In the first quar­ter, the local econ­omy con­tracted by 1.2%.

Slower growth will also un­der­mine South Africa’s credit rat­ing, which is at the bot­tom of the in­vest­ment­grade scale.

Le Roux said that the ur­gency to speed up local growth-en­hanc­ing struc­tural re­forms had just been ratch­eted up an­other notch.

A more di­rect ef­fect on South Africa’s econ­omy comes from the Bri­tish pound’s de­pre­ci­a­tion on Fri­day, when it fell 4% against the rand.

It also fell 8% against the US dol­lar and 6% against the euro, which could se­ri­ously dam­age its im­me­di­ate eco­nomic prospects.

If this sticks, the Bri­tish will pay more for every­thing they im­port and lose the com­pet­i­tive­ness of their ex­ports.

The UK rep­re­sents about 18% of all tourists vis­it­ing South Africa, and they may well stop com­ing, said Le Roux.

The UK also makes up 4% of all South Africa’s ex­ports to the world, but 20% of South Africa’s ex­ports to the EU.

Its im­por­tance is, how­ever, com­pletely dis­pro­por­tion­ate for a num­ber of South African sec­tors, es­pe­cially fruit ex­porters.

The UK buys 10% of South Africa’s ex­ported wine, 10% of ex­ported cit­rus fruit and 21% of ex­ported grapes.

The UK will have two years to ex­tri­cate it­self from the EU, but the Brexit will ul­ti­mately com­pletely up­set in­nu­mer­able in­sti­tu­tional set­ups around the world.

For the UK, main­tain­ing its trade ac­cess to the rest of Europe would be the num­ber one con­cern, but its re­la­tion­ship to ev­ery other cor­ner of the world is now also un­cer­tain. Ger­hard Eras­mus, a trade law ex­pert at Stel­len­bosch Univer­sity, echoes this. The Brexit blows a hole in the new trade deal, which the EU and South Africa signed only two weeks ago. “We just con­cluded this Eco­nomic Part­ner­ship Agree­ment, and the UK was a big part of that,” said Eras­mus. But, he added, “there is no im­me­di­ate ef­fect”. The part­ner­ship agree­ment – con­cluded be­tween the EU, the five-mem­ber SA Cus­toms Union and Mozam­bique – is set to re­place the tradere­lated parts of South Africa’s stand­ing EU deal, namely the Trade and De­vel­op­ment Co­op­er­a­tion Agree­ment. Ac­cess to the UK mar­ket is an im­por­tant part of both deals, but will now no longer be part of the pack­age. The same prob­lem is go­ing to come up with the part­ner­ship agree­ments that the EU has signed with the other re­gional African blocs. Na­tional Trea­sury re­leased a state­ment re­lat­ing what could pos­si­bly fill this trade agree­ment void, say­ing the UK had sev­eral op­tions. Trea­sury seems to be hop­ing for one par­tic­u­lar op­tion open to Bri­tain: to join the ex­ist­ing Euro­pean Free Trade Area (Efta) for non-EU Euro­pean states. This gives the UK back its ac­cess to the EU mar­ket, with South Africa also ben­e­fit­ing since the cus­toms union al­ready has an agree­ment with Efta. The UK could also sim­ply choose to pur­sue bi­lat­eral trade deals on its own – some­thing it has not done for decades. In­vestec’s Bishop said that the EU would in­creas­ingly fear fur­ther ex­its by its mem­bers.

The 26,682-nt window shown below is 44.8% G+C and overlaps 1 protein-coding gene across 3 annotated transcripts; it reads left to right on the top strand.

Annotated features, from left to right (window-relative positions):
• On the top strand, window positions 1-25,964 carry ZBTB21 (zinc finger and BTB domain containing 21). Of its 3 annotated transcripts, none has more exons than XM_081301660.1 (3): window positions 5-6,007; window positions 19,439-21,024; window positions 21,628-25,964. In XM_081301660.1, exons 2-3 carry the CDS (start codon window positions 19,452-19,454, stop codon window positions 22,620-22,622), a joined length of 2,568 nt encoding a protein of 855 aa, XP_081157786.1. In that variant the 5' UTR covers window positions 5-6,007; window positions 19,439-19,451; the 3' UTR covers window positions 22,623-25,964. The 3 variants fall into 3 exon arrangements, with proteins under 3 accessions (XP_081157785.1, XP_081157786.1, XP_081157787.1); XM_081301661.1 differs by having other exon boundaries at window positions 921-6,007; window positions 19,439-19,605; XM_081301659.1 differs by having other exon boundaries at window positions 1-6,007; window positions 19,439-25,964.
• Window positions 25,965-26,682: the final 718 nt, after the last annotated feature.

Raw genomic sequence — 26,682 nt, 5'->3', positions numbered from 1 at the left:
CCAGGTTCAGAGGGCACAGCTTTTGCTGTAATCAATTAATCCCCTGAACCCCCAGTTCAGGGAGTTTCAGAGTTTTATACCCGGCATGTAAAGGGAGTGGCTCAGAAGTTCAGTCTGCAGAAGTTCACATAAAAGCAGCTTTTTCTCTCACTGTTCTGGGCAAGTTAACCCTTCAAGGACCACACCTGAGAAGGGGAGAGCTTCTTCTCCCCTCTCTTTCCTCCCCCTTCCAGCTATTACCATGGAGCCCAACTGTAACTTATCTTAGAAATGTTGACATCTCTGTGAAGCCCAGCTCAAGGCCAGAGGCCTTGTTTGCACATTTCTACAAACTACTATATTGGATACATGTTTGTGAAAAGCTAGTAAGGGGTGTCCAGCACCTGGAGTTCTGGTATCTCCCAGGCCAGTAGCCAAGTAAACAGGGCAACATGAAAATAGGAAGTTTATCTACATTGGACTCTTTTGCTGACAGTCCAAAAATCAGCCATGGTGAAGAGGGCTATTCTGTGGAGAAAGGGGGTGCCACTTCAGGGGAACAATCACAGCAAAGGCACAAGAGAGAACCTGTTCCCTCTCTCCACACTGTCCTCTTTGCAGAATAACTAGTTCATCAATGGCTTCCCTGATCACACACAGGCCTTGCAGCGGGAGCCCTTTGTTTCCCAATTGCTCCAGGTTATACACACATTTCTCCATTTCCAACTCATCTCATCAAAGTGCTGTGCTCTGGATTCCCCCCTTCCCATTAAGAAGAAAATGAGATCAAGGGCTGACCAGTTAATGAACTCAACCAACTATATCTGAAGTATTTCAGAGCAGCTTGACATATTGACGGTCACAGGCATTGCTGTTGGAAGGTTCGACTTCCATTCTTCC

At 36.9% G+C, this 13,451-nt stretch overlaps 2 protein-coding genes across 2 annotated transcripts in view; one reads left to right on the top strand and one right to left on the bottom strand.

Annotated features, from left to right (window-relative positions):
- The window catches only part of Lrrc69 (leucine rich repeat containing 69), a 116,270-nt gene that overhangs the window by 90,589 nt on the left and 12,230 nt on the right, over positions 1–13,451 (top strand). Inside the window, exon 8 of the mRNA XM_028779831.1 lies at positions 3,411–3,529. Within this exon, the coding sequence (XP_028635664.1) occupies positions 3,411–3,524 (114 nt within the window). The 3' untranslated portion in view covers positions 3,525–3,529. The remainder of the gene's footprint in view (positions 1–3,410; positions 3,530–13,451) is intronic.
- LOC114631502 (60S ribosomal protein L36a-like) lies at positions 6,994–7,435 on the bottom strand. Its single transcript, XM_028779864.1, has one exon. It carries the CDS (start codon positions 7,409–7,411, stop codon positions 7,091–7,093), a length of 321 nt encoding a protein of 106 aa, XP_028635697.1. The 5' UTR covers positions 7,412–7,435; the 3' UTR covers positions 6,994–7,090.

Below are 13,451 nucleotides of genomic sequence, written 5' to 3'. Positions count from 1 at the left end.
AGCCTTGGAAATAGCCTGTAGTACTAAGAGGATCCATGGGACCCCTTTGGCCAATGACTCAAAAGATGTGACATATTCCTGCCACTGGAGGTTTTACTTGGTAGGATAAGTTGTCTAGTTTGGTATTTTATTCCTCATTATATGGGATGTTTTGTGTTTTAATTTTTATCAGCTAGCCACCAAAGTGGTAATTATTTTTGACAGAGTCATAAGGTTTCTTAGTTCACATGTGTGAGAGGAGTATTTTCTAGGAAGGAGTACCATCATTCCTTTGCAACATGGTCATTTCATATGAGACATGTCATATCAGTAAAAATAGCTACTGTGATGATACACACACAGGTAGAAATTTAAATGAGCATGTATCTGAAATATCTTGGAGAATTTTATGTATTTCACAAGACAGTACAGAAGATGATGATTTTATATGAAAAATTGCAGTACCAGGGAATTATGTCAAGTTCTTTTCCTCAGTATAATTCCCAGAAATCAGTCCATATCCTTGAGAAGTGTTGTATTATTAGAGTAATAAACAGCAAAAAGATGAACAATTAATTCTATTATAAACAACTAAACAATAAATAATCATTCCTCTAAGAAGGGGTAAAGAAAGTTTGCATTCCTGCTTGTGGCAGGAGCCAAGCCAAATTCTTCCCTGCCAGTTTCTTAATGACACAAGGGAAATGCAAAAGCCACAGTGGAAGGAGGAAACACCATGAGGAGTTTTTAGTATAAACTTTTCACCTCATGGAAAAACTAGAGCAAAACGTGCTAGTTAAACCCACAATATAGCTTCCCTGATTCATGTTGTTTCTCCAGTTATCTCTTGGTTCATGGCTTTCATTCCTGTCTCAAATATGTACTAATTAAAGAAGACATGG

TREP­I­DA­TION A trader sits at his desk watch­ing the day’s per­for­mance board, show­ing a dive in the value of the DAX in­dex of com­pa­nies at the Frank­furt Stock Ex­change the day af­ter a ma­jor­ity of the Bri­tish pub­lic voted to leave the Euro­pean Union